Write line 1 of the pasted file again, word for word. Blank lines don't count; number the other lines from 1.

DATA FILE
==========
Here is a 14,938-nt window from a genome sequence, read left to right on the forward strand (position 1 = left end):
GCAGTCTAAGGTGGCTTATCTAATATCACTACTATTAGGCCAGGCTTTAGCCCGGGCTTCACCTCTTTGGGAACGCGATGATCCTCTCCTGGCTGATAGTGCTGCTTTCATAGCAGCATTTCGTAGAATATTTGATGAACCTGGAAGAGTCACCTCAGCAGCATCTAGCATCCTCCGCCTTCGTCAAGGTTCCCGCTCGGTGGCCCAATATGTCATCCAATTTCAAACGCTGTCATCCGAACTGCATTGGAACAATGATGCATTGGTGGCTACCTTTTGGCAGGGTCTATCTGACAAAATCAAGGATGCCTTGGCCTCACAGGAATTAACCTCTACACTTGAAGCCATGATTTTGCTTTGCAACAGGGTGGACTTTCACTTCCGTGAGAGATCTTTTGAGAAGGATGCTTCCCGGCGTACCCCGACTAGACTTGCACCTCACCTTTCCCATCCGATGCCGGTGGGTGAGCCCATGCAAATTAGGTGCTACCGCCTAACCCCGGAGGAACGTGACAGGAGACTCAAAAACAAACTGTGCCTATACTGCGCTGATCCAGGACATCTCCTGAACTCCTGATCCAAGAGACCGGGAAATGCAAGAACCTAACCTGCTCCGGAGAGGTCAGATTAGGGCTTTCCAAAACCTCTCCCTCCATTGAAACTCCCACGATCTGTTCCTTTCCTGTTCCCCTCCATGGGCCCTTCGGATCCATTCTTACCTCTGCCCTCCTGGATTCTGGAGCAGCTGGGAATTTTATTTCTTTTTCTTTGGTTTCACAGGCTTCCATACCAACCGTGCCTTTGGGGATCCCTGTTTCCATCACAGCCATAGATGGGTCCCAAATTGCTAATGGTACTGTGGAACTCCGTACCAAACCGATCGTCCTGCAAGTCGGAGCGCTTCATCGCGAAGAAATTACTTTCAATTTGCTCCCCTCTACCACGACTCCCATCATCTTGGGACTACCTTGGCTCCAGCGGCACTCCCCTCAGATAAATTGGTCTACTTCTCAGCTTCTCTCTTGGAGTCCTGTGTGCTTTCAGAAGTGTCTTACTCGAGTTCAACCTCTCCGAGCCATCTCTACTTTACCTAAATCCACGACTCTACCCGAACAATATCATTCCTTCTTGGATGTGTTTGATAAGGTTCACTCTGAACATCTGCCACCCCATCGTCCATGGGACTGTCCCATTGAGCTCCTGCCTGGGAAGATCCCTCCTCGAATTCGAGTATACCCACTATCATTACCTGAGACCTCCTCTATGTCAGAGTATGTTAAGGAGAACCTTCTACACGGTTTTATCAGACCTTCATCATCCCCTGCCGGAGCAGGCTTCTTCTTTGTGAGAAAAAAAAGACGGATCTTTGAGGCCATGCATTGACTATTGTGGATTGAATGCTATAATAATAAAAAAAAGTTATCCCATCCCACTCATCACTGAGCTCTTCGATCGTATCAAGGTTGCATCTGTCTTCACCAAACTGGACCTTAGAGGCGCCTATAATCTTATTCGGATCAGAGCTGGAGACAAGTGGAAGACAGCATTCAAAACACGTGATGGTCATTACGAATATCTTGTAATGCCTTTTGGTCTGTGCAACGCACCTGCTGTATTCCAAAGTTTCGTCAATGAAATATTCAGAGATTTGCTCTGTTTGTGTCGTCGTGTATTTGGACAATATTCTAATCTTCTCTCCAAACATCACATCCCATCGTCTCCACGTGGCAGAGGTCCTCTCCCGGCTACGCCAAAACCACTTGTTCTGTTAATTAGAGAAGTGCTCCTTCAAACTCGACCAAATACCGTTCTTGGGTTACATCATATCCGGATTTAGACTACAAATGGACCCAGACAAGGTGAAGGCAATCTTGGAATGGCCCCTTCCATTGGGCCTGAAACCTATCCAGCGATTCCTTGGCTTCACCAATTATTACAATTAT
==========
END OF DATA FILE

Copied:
Here is a 14,938-nt window from a genome sequence, read left to right on the forward strand (position 1 = left end):